65. sirm3d

derivative of a product $$v$$ and $$1/x^2$$

66. RolyPoly

I... mean why you did so...

67. RolyPoly

When way I've learnt is to let $$u_1y_1$$, $$u_2y_2$$be the particular solution.. But somehow.. you're doing something different (in this question and in the previous one). I really want to know why you did that and how you came up with this y=v/x^2 ..

68. sirm3d

$x^3y''+x^2y'-4xy=x^3\left( \frac{ v'' }{ x^2 }-4\frac{ v' }{ x^3 } +6\frac{ v }{ x^4 }\right)+x^2\left( \frac{ v' }{ x^2 }-\frac{ 2v }{ x^3 }\right)-4x \left( \frac{ v }{ x^2 } \right)$$=xv''-4v'+6\frac{ v }{ x }+v'-2\frac{ v }{ x }-4\frac{ v }{ x }$$=xv''-3v'=1$

69. sirm3d

the idea behind the variation of parameter is to use one complementary function that is a solution of the homogeneous DE. In this problem, you produced one complementary function$$1/x^2$$ using cauchy-euler method.

70. sirm3d

the variation of parameter introduces a function $$v$$ to solve THE particular solution using one complementary solution $$1/x^2$$ by assuming that $$y_p=v(1/x^2)$$ is the particular solution of the DE, where v is to be determined.

71. sirm3d

$\large xv''-3v'=1$let $$w=v'$$ and $$w' = v''$$$\large xw'-3w=1$$\large w'-\frac{3}{x}w=\frac{1}{x}$

72. sirm3d

$\large w(\frac{ 1 }{ x^3 })=\int\limits \frac{1}{x^4} dx=-(1/3)x^{-3}$$\large v'=w=(-1/3)$$\large v=(-1/3)x$$\large y_p=v(\frac{ 1 }{ x^2 })=-\frac{ 1 }{ 3x }$

73. sirm3d

check: $\large x^3y''+x^2y'-4xy=x^3\left( -\frac{ 2 }{ 3x^3 } \right)+x^2\left( \frac{ 1 }{ 3x^2 } \right)-4x \left( -\frac{ 1 }{ 3x } \right)$$\large -\frac{ 2 }{ 3 }+\frac{ 1 }{ 3 }+\frac{ 4 }{ 3 }=1$ and so it's solved.

74. RolyPoly

But I think there are two complementary solutions? $$x^2$$ and $$x^{-2}$$?!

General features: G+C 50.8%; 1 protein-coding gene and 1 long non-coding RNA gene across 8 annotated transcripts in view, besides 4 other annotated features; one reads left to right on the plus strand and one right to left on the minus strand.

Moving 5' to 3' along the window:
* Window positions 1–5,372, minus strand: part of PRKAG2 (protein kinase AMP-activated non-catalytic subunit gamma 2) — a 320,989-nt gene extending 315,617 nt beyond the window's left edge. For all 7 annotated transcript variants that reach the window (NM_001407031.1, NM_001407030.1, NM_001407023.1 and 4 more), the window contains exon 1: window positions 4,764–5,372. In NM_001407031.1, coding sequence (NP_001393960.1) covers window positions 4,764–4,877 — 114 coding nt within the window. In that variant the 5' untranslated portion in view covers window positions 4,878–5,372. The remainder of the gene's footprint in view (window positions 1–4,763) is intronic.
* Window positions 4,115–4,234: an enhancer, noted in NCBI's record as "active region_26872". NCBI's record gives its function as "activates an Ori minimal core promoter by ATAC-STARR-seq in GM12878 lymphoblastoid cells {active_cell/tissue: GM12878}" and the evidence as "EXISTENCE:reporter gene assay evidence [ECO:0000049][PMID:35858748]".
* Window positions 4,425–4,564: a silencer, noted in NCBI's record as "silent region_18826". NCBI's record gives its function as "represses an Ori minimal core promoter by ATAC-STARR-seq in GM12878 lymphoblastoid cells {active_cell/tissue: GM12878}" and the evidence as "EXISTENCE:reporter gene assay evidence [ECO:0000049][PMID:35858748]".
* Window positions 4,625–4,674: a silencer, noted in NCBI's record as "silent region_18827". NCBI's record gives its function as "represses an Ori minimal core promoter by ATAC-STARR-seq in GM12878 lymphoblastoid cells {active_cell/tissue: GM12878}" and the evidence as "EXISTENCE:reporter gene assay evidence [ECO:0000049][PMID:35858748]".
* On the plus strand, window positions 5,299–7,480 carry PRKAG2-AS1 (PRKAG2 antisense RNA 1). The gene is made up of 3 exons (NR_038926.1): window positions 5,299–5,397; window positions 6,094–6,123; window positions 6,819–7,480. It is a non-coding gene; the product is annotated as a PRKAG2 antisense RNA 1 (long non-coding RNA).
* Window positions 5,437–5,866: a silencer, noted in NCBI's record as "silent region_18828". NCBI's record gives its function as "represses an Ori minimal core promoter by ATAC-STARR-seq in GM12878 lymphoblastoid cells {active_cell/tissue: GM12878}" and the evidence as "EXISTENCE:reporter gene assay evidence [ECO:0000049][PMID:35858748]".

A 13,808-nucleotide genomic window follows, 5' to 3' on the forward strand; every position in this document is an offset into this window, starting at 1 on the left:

75. sirm3d

variation of parameter allows you to choose any of the complementary solutions. i chose $$x^{-2}$$ over $$x^2$$ for no particular reason. why don't you try $$y=vx^2$$ ? i have yet to learn your method to find why you get -1/4 when i got -1/3

76. RolyPoly

Wouldn't it be extremely weird?! I think I chose both the complementary functions..but you just chose one.. It's weird...

77. RolyPoly

Consider y''-4y'+4y = e^(2x) / x $y_c = c_1e^{2x} +c_2xe^{2x}$ The way I find the particular solution is $u_1'e^{2x}+u_2'(xe^{2x})=0$$u_1'(2e^{2x})+u_2'(2xe^{2x}+e^{2x})=\frac{e^{2x}}{x}$and find u1 u2. Then, there are two parts in the particular solution...

78. sirm3d

is the particular solution $\large y_p=-x e^{2x}+(\ln x) x e^{2x}$

79. sirm3d

i got that result following your method.

80. sirm3d

if i use my method, and choose the complementary solution $$e^{2x}$$$\large y=v e^{2x}$$\large y'=v'e^{2x}+2v e^{2x}$$\large y''=v'' e^{2x}+4v'e^{2x}+4v e^{2x}$

81. sirm3d

$\large y''-4y' + 4y=(v''e^{2x}+4v'e^{2x}+4v e^{2x})-4(v'e^{2x} + 2v e^{2x})+4(v e^{2x})$$\large =v''e^{2x}=\frac{e^{2x}}{x}$$\large v''=\frac{1}{x}$

82. sirm3d

$\large v'=\ln x$$\large v=x\ln x - x$$\large y=\left(x \ln x - x \right) e^{2x}$, no different from the result using your method.

83. RolyPoly

Is.. it...magic? :S Please let me try to do it using your method!!

84. sirm3d

85. RolyPoly

Link!? I don't have it :( Or can I just type the notes I copied in the lesson here? (scanner is not working now :( )

86. sirm3d

87. sirm3d

@RolyPoly i saw some mistakes in your solution. your two equations are $\large u_1'x^2+u_2x^{-2}=0$$\large u_1(2x)+u_2(-2x^{-3})=\frac{1/x}{x^2}=\frac{1}{x^3}$

88. RolyPoly

Why should it be (1/x)/x^2 ??

89. sirm3d

just solve $$u_1$$ and $$u_2$$ and sub them in $\large y_p= u_1x^2+u_2x^{-2}$ and you should get the same answer $$-1/(3x)$$

90. sirm3d

the second equation in the system is of the form $\large u_1'y_1'+u_2'y_2'=\frac{r(x)}{b_nx^n}$ from the cauchy-euler $\large b_nx^n y^{(n)}+\cdots +b_1xy'+b_0y=r(x)$

91. sirm3d

you should get $$y_p=-1/(3x)$$ this time after solving $$u_1$$ and $$u_2$$. this are the values i got: $\large u_1=-\frac{1}{12x^3}$$\large u_2=-\frac{x}{4}$

92. sirm3d

@RolyPoly hope i have given you peace of mind in this problem.

93. RolyPoly

My... teacher... didn't .... told... us... that... the ...second equation is in the form $u_1'y_1'+u_2'y_2'=\frac{r(x)}{b_nx^n}$

94. sirm3d

that may be the cause of your problems.

95. RolyPoly

Most probably.. That seems your method works better.. I have to try both methods to decide which to use.. Thanks!!! I hope you don't mind me tagging you if I still have problems concerning this question!